A small mosque located on the Citadel of Aleppo dedicated to the prophet Abraham is known as Maqam Ibrahim or simply the Small Mosque (al-Masjid al-Saghir). It is also called Maqam Ibrahim al-Sulfi (Lower Maqam Ibrahim) to differentiate it from the Great Mosque, also dedicated to Abraham, which sits further up the hill. An inscription plaque in the small mosque dates the building to 1168/563 AH and names the Zangid sultan Nur al-Din Mahmud as its patron.1
The mosque consists of an irregularly shaped unit with three main parts: a rhombus-shaped courtyard, a rectangular prayer hall on the south side of the courtyard oriented toward the qibla, and a block of three deep covered spaces on the west side of the courtyard aligned at an angle to the prayer hall. The west side of the complex is bordered the narrow stepped lane leading from the citadel's Entrance Block up the hill to the Great Mosque. A gateway communicates between the lane and the courtyard.
The prayer hall consists of three bays. The central bay before the mihrab is covered by a dome that rests on an octagonal drum. Antique columns and capitals were used to support the dome, leading Ernst Herzfeld to suggest that these ancient building materials were spolia from nearby churches, as the medieval Arabic sources indicate that churches commemorating Abraham existed on the citadel prior to the conversion of the space into a Muslim shrine.2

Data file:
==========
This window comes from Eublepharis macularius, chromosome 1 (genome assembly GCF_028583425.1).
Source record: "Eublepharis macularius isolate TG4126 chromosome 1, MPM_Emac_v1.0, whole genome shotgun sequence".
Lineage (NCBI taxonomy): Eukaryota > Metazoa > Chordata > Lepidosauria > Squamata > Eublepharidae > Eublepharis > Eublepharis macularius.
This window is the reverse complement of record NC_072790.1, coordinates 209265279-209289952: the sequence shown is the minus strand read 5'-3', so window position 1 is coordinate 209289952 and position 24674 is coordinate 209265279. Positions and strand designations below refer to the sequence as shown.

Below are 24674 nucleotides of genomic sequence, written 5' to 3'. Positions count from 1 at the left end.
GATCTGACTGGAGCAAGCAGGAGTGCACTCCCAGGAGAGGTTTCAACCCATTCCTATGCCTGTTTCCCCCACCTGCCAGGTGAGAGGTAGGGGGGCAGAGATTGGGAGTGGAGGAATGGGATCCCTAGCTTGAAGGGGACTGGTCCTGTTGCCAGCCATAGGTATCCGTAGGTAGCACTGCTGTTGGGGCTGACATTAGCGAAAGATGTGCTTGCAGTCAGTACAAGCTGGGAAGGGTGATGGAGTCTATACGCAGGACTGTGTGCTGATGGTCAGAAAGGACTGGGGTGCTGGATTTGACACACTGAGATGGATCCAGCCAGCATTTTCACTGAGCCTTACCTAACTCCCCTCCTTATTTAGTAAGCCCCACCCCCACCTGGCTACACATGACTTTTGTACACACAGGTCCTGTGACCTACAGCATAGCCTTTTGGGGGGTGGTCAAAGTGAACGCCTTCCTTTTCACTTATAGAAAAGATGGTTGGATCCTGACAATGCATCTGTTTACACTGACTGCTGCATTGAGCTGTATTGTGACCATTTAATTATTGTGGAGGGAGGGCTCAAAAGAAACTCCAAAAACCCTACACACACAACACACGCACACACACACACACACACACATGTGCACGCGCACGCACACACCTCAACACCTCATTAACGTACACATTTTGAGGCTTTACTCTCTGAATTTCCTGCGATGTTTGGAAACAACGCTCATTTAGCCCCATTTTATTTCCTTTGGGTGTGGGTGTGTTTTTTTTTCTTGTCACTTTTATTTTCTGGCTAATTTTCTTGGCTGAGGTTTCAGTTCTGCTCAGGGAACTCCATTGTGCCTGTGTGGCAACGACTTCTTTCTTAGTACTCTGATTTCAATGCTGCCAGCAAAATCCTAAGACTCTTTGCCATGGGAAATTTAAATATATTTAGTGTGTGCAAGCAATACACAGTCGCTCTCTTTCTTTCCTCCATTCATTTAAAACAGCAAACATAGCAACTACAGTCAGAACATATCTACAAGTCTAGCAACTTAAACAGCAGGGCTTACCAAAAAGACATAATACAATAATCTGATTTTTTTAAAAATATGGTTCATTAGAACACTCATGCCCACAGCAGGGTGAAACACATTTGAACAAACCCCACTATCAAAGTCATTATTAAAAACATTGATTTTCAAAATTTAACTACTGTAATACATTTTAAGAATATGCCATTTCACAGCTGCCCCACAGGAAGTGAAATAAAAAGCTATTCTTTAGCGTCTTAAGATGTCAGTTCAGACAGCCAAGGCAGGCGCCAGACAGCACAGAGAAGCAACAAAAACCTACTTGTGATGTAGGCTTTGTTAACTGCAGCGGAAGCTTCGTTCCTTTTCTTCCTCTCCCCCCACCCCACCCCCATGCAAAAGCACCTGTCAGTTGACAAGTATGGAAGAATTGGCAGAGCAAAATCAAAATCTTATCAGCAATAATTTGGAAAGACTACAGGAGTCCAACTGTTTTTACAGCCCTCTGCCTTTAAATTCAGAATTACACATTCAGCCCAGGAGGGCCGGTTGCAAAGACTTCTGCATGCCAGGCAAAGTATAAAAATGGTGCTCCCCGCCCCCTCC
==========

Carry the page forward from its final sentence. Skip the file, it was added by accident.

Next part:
The mosque's prayer hall was once decorated with a marble revetment an inscription band featuring Qur'anic verses inlaid with black material into white alabaster. In addition, the mihrab was constructed out of wooden panels carved with beautiful star-and-polygon patterns, as were the soffits to the windows on the mosque's north side. Herzfeld dated the woodwork and marblework to the reign of Nur al-Din.3 However, Michael Meinicke notes that repairs must have been made to the mosque in the last decade of the thirteenth century following damages to the citadel incurred during the Mongol sacks of Aleppo in 1260-1261/658-659. The marble dadoes and the wooden mihrab, he concludes, could belong to this building phase.4
1. Herzfeld, Alep, inscr. 60, p. 119.
2. Herzfeld, Alep, 120.
3. Herzfeld, Alep, 120-124.
4. Meinicke, Mamlukische Architektur, II 8/15, p. 73.
Herzfeld, Ernst. Inscriptions et monuments d’Alep. Matériaux pour un Corpus inscriptionum arabicarum. Deuxième partie: Syrie du nord. 2 vols. in 3 parts. Cairo: Institut Francais d'archéologie orientale, 1954-1956.
Michael Meinicke. Die Mamlukische Architektur in Ägypten
und Syrien (648/1250 bis 923/1517). Glückstadt: J. J. Augustin, 1992.